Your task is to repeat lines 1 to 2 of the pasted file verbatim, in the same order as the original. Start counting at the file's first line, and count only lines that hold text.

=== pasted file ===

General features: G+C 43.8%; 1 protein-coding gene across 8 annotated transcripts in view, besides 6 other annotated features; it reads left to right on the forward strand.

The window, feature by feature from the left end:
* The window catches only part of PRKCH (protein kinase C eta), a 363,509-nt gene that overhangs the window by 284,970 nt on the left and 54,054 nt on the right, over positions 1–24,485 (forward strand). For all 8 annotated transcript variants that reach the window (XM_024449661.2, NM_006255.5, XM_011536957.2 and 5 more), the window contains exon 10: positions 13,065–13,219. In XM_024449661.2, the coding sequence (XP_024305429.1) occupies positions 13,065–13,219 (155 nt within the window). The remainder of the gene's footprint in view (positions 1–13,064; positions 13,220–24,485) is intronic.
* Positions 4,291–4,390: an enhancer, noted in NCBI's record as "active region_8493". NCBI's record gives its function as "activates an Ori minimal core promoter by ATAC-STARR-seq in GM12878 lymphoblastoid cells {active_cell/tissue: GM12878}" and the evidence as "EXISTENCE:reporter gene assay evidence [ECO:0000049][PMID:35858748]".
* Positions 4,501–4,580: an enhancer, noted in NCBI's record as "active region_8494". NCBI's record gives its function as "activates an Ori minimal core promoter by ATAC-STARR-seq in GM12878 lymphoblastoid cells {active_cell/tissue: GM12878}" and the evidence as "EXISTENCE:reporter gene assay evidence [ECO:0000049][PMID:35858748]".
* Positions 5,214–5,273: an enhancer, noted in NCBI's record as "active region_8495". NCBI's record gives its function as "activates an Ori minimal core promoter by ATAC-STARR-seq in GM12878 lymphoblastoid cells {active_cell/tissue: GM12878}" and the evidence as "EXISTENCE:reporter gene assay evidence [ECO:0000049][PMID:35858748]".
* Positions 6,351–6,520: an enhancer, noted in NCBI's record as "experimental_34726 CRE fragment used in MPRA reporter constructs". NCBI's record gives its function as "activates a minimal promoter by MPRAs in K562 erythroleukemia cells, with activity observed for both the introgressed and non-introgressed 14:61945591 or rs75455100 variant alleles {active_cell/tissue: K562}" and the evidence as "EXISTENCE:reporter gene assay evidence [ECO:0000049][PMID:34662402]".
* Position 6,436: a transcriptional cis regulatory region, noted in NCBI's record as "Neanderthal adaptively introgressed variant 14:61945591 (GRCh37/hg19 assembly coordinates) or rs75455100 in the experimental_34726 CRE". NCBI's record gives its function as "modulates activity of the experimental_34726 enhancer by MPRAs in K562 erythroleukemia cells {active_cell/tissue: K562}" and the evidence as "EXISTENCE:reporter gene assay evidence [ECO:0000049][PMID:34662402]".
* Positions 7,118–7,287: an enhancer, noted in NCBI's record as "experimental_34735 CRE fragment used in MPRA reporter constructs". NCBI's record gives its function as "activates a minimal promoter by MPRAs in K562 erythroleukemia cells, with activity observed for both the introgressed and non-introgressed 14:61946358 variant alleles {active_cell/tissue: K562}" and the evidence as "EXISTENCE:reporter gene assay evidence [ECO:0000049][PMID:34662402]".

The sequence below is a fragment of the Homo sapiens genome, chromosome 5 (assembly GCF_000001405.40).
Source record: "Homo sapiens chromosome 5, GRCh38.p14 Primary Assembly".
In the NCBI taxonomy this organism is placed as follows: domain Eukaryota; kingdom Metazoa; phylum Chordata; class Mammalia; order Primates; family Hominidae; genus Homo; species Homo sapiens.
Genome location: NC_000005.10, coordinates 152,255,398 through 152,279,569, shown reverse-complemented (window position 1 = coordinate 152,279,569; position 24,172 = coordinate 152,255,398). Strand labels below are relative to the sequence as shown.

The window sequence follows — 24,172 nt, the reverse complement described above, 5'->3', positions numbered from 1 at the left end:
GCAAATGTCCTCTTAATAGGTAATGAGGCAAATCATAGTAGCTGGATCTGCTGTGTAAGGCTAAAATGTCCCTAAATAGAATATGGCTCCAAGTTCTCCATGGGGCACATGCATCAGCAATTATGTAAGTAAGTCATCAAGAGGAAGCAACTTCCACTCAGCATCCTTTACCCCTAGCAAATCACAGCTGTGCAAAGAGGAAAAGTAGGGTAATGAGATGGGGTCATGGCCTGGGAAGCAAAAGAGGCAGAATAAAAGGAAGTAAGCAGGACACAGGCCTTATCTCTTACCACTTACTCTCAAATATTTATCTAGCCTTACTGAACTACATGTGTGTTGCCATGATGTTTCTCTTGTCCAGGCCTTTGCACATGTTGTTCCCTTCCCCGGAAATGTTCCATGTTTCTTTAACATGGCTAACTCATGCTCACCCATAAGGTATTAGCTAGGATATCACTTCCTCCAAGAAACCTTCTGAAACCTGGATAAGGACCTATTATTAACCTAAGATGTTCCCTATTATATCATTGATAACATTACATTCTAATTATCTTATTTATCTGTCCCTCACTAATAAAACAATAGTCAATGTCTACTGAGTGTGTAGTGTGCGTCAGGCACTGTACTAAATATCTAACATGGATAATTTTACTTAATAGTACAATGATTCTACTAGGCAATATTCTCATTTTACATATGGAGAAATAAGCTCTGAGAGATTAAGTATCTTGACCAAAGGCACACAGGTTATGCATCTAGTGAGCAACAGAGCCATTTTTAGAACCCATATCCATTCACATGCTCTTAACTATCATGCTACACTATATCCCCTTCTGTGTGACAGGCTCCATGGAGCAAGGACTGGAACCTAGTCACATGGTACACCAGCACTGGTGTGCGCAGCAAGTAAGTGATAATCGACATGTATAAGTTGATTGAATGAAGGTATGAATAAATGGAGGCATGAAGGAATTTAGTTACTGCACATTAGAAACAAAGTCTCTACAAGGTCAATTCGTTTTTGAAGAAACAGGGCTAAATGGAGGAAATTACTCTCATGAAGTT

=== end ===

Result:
General features: G+C 43.8%; 1 protein-coding gene across 8 annotated transcripts in view, besides 6 other annotated features; it reads left to right on the forward strand.

The window, feature by feature from the left end: